I am happier than a tennis player through to the next round of Wimbledon to be introducing this extract from A.L. Michael’s brilliant new book.
Make yourself a coffee, kick back and enjoy…
‘So, Imogen … why should I hire you?’
Darrel, the manager of BeanTown, was the sort of man who polished his name badge. His knobbly elbows stuck out from his branded short-sleeve shirt, and he was wearing a baseball cap that proclaimed ‘It’s all in the beans!’ He tilted his head to the side, his body relaxed into the plastic chair. The posture of someone drunk on the power he had been given.
‘Because … I’m desperate,’ Imogen said staunchly, bitter enough about having to apply for the damn Mcjob in the first place.
‘And do we think desperation is a qualification, hmm?’ Darrel raised an eyebrow infuriatingly, that smarmy grin on his face.
Imogen was not going to waste the same answers she’d been giving for the last two weeks: she was enthusiastic, she was hard-working, driven, passionate, eager to succeed, a team player, a solo player … she was a performing monkey who just needed a damn job.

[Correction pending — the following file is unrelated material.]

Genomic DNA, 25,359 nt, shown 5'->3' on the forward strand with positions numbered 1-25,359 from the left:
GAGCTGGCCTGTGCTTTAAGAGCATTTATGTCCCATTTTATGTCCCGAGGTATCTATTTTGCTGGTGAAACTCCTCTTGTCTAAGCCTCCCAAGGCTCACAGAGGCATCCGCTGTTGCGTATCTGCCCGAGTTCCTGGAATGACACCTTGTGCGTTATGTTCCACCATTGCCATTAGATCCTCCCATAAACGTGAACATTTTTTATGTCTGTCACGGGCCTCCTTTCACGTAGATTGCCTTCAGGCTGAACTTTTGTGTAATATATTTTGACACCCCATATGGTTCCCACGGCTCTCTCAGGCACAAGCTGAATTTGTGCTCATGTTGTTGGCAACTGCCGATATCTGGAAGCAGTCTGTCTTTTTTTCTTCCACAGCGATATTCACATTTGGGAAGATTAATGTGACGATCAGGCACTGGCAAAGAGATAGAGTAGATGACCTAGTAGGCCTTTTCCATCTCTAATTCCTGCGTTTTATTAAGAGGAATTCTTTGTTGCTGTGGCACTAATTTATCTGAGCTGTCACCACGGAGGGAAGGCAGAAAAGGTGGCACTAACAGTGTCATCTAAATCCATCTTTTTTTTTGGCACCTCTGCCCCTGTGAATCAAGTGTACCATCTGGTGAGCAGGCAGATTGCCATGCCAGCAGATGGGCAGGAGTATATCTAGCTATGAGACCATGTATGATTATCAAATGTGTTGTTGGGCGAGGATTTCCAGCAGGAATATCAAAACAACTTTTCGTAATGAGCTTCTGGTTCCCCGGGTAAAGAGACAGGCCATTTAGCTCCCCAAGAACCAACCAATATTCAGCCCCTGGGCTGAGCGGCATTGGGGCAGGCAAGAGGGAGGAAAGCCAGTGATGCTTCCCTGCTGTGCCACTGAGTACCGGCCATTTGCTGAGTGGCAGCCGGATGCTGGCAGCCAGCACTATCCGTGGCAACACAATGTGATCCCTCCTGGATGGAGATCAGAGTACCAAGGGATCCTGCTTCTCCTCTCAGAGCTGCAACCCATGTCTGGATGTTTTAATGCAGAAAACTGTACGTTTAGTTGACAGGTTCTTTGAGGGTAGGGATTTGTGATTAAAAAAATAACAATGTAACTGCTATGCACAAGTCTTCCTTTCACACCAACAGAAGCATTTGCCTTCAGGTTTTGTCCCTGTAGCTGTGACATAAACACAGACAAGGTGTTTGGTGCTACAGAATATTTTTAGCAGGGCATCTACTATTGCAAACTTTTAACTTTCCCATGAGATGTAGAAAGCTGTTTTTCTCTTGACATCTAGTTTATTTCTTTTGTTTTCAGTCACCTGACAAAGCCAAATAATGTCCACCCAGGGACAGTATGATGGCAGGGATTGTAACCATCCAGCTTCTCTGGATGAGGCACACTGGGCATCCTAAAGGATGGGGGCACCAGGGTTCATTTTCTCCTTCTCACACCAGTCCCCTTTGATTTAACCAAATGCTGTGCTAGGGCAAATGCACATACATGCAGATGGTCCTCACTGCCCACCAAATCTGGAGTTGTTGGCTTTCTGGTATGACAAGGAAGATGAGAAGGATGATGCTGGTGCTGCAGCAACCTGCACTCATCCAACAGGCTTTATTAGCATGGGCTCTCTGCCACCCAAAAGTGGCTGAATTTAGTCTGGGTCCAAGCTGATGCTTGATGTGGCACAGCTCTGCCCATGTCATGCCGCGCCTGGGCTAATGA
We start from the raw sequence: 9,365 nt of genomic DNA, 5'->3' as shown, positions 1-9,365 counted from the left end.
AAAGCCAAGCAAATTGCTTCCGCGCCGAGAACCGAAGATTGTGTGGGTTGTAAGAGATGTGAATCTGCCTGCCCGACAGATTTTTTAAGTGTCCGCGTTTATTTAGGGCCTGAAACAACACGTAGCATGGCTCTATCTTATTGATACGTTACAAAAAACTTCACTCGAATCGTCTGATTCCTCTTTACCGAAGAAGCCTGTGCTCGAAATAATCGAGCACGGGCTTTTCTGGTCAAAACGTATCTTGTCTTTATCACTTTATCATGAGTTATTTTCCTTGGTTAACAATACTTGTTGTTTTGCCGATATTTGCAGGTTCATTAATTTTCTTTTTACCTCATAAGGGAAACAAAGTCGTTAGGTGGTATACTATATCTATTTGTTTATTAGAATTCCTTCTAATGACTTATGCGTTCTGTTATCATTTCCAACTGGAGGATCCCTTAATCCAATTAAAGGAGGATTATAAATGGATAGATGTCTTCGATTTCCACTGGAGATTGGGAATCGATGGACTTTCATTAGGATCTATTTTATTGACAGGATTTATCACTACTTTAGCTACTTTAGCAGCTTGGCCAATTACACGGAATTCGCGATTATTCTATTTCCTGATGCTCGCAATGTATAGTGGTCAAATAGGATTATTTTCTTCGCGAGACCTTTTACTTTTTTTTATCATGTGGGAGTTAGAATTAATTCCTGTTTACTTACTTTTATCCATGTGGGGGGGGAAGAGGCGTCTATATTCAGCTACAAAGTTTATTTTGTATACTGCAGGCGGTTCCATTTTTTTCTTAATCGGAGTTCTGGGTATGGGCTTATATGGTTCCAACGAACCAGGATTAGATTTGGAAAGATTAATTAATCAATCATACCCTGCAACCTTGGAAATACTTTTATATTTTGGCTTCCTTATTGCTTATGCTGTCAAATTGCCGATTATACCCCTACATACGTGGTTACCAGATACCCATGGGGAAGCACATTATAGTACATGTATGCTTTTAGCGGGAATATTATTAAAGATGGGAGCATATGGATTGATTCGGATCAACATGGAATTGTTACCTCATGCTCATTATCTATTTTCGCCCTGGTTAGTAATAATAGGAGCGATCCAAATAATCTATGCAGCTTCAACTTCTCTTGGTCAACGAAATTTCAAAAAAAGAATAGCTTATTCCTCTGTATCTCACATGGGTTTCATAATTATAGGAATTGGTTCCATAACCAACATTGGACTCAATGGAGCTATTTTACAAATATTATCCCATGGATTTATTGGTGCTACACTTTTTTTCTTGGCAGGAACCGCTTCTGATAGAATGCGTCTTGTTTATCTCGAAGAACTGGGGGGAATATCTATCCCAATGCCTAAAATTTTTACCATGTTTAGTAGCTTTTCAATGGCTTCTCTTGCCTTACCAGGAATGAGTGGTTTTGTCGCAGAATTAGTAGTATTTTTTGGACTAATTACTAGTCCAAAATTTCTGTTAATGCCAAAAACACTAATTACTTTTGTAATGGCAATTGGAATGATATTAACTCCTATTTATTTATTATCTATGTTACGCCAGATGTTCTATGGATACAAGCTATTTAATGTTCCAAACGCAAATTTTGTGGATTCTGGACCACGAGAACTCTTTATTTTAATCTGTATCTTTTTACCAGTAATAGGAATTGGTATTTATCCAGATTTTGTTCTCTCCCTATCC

‘Darrel,’ Imogen leaned in, swiping a strand of dark hair behind her ear so she could focus on him intensely. Her dad had always said once she set those hazel eyes on someone, they’d cave. He never said if it was out of appreciation or fear, but she suspected the latter. ‘Desperate people are in the unique position that they will do anything, and I mean anything, to keep their jobs.’
Shit, that sounded like a proposition. She back-pedalled.
‘What I mean is, that because I am so very eager for this job, you can be guaranteed that I won’t slack off. I’ll be here on time, I’ll be willing to work, I won’t complain. You catch me complaining and you can fire me on the spot,’ she promised with a wide grin.
Imogen sat up straight, head held high, like she was a prize beagle showing off her skills. Please, please, please …
‘All right, let’s give it a go. It’s true what they say about northerners being ballsy. Walking in here and telling me you’re desperate wouldn’t have got anyone else a job!’ Darrel laughed, a single hoot.
Probably because they’ve all still got their self-respect in existence and their self-esteem intact, Imogen glowered, but turned all bright-eyed and bushy-tailed as Darrel shook her hand and told her she could start a trial shift tomorrow, and to be there by five a.m.